This is a chemotherapy day.
It starts at 5:30 and ends at about 5:30, too. Charles has another driver today, so I won't be attending.
He and his driver will arrive in Jackson at about nine. After having a breakfast of biscuits and sausage here they were on the road at seven.
At the hospital, they'll claim one of the wheelchairs and set Charles aside in the lobby while Brian parks. Charles can walk with a walker now, but hospital corridors tire a healthy person. Then it's off to the blood lab for an extraction done by some of the best stickers you'll ever see. Take a ticket and wait in line. A number and a set of labels come to you. Poke, label and done. Then to check-in for the cancer clinic.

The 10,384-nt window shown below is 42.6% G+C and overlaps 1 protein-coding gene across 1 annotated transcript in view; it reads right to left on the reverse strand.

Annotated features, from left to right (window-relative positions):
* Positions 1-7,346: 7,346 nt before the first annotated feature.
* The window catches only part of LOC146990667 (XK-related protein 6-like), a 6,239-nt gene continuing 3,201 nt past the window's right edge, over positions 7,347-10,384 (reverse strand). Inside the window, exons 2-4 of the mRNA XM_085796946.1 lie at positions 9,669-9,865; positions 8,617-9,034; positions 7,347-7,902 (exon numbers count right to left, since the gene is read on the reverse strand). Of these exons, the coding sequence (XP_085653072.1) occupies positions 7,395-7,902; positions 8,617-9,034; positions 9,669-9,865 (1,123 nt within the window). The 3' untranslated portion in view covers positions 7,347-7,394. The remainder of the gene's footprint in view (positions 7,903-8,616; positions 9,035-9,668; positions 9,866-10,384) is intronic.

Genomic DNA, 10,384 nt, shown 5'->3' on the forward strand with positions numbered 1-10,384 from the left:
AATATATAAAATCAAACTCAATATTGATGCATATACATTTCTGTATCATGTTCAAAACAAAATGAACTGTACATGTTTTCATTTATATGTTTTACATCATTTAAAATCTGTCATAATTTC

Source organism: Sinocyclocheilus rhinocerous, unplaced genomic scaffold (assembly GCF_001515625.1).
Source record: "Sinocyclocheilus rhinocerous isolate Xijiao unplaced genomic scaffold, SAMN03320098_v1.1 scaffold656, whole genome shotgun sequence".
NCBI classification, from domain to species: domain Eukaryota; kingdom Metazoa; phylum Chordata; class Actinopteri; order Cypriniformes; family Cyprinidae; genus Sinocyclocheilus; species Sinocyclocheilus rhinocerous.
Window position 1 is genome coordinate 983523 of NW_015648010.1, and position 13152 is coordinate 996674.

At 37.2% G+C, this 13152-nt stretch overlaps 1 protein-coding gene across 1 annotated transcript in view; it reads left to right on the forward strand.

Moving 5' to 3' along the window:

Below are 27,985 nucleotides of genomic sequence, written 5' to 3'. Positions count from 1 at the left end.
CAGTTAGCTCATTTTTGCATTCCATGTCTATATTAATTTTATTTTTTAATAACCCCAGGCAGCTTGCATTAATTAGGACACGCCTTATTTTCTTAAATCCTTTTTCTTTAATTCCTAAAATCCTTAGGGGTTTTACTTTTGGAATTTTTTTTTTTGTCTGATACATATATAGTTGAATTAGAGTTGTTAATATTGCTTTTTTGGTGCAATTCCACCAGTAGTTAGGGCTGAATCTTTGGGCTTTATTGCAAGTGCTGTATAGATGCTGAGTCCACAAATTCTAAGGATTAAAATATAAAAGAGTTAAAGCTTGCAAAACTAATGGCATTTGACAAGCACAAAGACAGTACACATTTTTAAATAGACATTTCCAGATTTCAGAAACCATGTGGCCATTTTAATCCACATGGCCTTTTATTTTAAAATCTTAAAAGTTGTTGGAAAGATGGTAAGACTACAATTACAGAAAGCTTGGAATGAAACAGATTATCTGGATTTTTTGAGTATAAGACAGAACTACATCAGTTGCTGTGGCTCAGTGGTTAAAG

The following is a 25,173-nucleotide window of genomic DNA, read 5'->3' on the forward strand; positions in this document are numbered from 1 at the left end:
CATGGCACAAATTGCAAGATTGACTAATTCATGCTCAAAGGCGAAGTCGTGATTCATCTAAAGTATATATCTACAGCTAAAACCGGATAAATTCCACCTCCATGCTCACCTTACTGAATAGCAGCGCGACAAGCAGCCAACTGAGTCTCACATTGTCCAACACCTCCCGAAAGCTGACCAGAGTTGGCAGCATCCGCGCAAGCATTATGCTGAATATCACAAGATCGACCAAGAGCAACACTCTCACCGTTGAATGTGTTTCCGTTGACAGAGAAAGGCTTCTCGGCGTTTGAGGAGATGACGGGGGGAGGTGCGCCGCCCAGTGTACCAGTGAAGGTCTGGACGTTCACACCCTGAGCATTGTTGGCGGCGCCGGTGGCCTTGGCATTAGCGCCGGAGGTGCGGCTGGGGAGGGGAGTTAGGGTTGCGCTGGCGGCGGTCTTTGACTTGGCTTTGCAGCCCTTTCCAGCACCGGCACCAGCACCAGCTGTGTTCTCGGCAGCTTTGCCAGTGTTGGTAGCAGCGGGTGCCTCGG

At check-in they confirm the patient identity and take vitals: temperature, blood pressure and weight.
Then to the clinic lobby where they'll wait to see a doctor. In two trips, I could see that it was a familiar place. The receptionist has ongoing conversations with the patients she knows.
After about four hours at the hospital, treatment will start, which takes about an hour and a half. The chemotherapy nurse (the last one was a man who spent about half an hour slowly injecting a red drug into the the IV tube close to the port), then the IV drugs will start.
Last time it took about an hour and 45 minutes. Then there's lunch in Jackson, then the drive home.
It's a long day.
And it's a good hospital, if slow. I like the doctors and the nurses and the helpful people in the halls.
I was a little confused when I took Charles to the hospital the first time, when they kept him. The doctor had given me a card, so I emailed him. I had an answer within an hour and a half, signed with his first name.